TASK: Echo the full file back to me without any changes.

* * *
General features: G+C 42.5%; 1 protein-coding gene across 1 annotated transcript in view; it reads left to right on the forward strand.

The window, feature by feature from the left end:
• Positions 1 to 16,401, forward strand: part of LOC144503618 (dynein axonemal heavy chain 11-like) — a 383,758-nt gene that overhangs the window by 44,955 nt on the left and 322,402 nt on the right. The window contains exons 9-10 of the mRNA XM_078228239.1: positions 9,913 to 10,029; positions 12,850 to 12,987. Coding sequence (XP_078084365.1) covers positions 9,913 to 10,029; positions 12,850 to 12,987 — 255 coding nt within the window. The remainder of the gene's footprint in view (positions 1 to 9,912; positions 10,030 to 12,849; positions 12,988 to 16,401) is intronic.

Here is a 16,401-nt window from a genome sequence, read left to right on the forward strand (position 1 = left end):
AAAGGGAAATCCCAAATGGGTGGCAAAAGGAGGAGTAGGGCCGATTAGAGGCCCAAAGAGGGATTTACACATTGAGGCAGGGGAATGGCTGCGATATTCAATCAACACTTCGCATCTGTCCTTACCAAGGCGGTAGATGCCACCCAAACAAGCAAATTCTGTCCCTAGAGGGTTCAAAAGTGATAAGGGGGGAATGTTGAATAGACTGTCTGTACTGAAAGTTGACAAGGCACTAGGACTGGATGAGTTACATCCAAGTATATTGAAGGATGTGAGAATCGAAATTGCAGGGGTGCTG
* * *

General features: G+C 42.5%; 1 protein-coding gene across 1 annotated transcript in view; it reads left to right on the forward strand.

The window, feature by feature from the left end:
• Positions 1 to 16,401, forward strand: part of LOC144503618 (dynein axonemal heavy chain 11-like) — a 383,758-nt gene that overhangs the window by 44,955 nt on the left and 322,402 nt on the right. The window contains exons 9-10 of the mRNA XM_078228239.1: positions 9,913 to 10,029; positions 12,850 to 12,987. Coding sequence (XP_078084365.1) covers positions 9,913 to 10,029; positions 12,850 to 12,987 — 255 coding nt within the window. The remainder of the gene's footprint in view (positions 1 to 9,912; positions 10,030 to 12,849; positions 12,988 to 16,401) is intronic.

Here is a 16,401-nt window from a genome sequence, read left to right on the forward strand (position 1 = left end):
AAAGGGAAATCCCAAATGGGTGGCAAAAGGAGGAGTAGGGCCGATTAGAGGCCCAAAGAGGGATTTACACATTGAGGCAGGGGAATGGCTGCGATATTCAATCAACACTTCGCATCTGTCCTTACCAAGGCGGTAGATGCCACCCAAACAAGCAAATTCTGTCCCTAGAGGGTTCAAAAGTGATAAGGGGGGAATGTTGAATAGACTGTCTGTACTGAAAGTTGACAAGGCACTAGGACTGGATGAGTTACATCCAAGTATATTGAAGGATGTGAGAATCGAAATTGCAGGGGTGCTG